In the summer of 2017 I was lucky enough to camp in the wonderful and almost serene RSPB Arne nature reserve.
Not far from the village of Wareham in Dorset. RSPB’s Arne nature reserve is a must for anyone remotely interested in wildlife in the south west or even for those from further afield. It is probably more accessible by car as the nearest bus and train station are around 3 to 4 miles away from the reserve.
As you get to the car park there are multiple ways to go, a few take you up a hill to witness the spectacular view of the reserve and on wards over Poole harbour where, the famous and one of my favourite places, Brownsea Island can be seen. While another takes you straight deep into the reserve.
Arne is home to all six species of Britain’s reptiles; the slowworm (Anguis fragilis), adder (Vipera berus), barred grass snake (Natrix helvetica), sand lizard (Lacerta agilis), smooth snake (Coronella austriaca) and the common lizard or, if you’re not British, the viviparous lizard (Zootoca vivipara). However, we only managed to see a small dead male slowworm in the field we camped in.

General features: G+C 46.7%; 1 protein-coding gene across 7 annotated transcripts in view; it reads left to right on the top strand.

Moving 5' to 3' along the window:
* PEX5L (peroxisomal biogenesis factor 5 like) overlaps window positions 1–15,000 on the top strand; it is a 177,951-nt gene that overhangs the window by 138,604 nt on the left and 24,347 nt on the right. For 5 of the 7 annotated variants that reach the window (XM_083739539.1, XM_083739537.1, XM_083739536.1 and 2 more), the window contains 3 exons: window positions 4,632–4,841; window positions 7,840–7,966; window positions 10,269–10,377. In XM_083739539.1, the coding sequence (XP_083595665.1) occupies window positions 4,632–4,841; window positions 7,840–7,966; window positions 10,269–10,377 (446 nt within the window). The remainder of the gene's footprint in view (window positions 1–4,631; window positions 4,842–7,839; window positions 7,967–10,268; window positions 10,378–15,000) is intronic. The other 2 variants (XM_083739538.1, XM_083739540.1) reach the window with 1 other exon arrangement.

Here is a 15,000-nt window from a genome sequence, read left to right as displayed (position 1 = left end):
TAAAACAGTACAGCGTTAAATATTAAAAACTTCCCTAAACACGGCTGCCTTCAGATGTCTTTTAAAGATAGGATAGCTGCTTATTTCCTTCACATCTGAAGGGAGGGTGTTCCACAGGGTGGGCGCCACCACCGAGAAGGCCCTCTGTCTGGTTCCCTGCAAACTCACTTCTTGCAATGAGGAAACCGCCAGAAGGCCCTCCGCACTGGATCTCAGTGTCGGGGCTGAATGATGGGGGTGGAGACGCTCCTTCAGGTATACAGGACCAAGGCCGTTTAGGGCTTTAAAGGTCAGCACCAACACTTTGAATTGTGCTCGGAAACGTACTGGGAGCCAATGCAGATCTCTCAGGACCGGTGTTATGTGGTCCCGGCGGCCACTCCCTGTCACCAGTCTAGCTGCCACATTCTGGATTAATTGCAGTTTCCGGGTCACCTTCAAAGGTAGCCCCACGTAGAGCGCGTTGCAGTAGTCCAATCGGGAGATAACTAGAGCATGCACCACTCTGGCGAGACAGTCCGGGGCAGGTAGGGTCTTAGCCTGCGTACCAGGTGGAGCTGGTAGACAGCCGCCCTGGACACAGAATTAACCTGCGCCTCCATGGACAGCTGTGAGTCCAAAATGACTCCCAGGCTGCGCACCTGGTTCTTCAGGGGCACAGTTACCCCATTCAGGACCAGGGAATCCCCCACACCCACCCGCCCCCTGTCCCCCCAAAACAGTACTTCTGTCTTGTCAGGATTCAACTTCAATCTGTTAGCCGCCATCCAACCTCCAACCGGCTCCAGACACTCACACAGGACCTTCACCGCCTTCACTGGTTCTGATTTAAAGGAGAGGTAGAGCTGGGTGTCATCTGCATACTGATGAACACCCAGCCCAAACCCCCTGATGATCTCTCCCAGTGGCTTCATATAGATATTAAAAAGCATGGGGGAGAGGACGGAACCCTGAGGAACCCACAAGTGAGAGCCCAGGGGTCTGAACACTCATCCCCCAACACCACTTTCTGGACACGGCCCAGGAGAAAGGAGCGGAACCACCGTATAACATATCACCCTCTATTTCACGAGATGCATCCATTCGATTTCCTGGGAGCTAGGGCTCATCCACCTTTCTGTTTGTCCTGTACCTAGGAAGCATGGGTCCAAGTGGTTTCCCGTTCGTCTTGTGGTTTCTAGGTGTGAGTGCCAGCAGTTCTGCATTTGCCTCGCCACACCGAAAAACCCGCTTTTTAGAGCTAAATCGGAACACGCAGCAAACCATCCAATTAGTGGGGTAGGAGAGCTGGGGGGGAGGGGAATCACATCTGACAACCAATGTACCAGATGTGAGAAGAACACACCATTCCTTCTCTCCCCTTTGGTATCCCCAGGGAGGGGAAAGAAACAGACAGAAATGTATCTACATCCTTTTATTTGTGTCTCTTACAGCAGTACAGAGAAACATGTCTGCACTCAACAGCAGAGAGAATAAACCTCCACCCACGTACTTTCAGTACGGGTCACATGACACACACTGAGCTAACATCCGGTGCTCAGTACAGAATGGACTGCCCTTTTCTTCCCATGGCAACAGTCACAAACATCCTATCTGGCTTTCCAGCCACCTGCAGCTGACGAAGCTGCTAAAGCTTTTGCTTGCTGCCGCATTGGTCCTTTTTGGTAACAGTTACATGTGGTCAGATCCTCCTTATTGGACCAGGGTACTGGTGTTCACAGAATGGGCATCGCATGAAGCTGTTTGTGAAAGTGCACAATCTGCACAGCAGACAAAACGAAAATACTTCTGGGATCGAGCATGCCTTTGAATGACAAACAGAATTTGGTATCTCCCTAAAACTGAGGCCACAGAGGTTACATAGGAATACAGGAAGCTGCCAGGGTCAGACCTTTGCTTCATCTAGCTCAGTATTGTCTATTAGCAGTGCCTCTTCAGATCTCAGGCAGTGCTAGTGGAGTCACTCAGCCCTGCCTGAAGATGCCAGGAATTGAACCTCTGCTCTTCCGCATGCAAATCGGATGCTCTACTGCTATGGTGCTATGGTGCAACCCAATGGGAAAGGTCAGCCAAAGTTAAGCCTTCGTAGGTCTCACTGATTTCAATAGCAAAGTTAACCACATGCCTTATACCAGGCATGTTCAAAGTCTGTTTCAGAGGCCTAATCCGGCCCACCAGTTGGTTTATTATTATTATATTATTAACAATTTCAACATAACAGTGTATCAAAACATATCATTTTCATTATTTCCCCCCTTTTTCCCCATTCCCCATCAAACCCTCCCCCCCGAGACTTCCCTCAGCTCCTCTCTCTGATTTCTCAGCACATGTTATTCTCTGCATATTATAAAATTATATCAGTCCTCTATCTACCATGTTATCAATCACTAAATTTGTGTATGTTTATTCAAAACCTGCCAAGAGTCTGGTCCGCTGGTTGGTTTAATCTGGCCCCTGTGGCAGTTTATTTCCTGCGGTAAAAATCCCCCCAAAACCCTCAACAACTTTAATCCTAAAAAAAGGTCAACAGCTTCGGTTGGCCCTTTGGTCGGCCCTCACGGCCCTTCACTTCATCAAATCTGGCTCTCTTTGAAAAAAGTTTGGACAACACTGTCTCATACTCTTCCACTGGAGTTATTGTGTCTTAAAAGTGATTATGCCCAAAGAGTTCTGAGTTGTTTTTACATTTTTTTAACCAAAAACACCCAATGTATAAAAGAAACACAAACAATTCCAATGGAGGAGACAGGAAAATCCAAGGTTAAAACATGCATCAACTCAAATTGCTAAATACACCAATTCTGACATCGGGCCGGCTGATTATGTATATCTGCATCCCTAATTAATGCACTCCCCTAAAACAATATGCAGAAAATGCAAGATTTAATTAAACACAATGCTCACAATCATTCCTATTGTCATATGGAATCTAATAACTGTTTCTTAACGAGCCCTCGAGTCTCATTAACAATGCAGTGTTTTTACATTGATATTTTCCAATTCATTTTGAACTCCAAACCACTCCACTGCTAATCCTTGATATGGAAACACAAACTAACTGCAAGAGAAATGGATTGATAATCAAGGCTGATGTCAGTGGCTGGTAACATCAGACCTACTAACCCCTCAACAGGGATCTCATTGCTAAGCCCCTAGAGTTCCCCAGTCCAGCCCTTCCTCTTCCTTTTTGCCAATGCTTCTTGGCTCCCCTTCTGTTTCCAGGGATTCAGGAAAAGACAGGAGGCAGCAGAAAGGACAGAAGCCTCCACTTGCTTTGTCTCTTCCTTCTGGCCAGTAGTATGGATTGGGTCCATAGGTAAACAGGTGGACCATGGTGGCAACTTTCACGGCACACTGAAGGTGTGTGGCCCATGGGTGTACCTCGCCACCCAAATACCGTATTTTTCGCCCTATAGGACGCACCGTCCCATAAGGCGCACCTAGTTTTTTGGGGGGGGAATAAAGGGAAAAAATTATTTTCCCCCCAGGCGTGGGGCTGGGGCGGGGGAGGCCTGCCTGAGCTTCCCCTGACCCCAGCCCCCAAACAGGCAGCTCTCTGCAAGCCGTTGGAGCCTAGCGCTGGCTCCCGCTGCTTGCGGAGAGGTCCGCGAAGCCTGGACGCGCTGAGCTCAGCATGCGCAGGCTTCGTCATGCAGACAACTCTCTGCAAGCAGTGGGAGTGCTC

Also on the reserve are my all time favourite birds, the osprey (Pandion haliaetus). However, I’m an idiot and only packed one very undercharged camera battery so didn’t get a photo of one and the one chance I had, the osprey was too far even for my zoom lens.
We only spent one night here but the highlights which would usually be missed by normal visitors would be the early morning. A guide tried to get us to listen to a few early morning nightjars but we were unsuccessful although a few sika deer (Cervus nippon) and an attention seeking wheatear (Oenanthe oenanthe) were there to see.
Another big positive and one first for me was to spot a great raft spider (Dolomedes plantarius) along with an impressive wasp spider (Argiope bruennichi) not far away from it. Both rather large spiders are not usually easy to see, although the wasp spider does appear now and then in gardens.
Although I haven’t, I will definitely come back to Arne.
For more information on RSPB Arne and/or how to get there: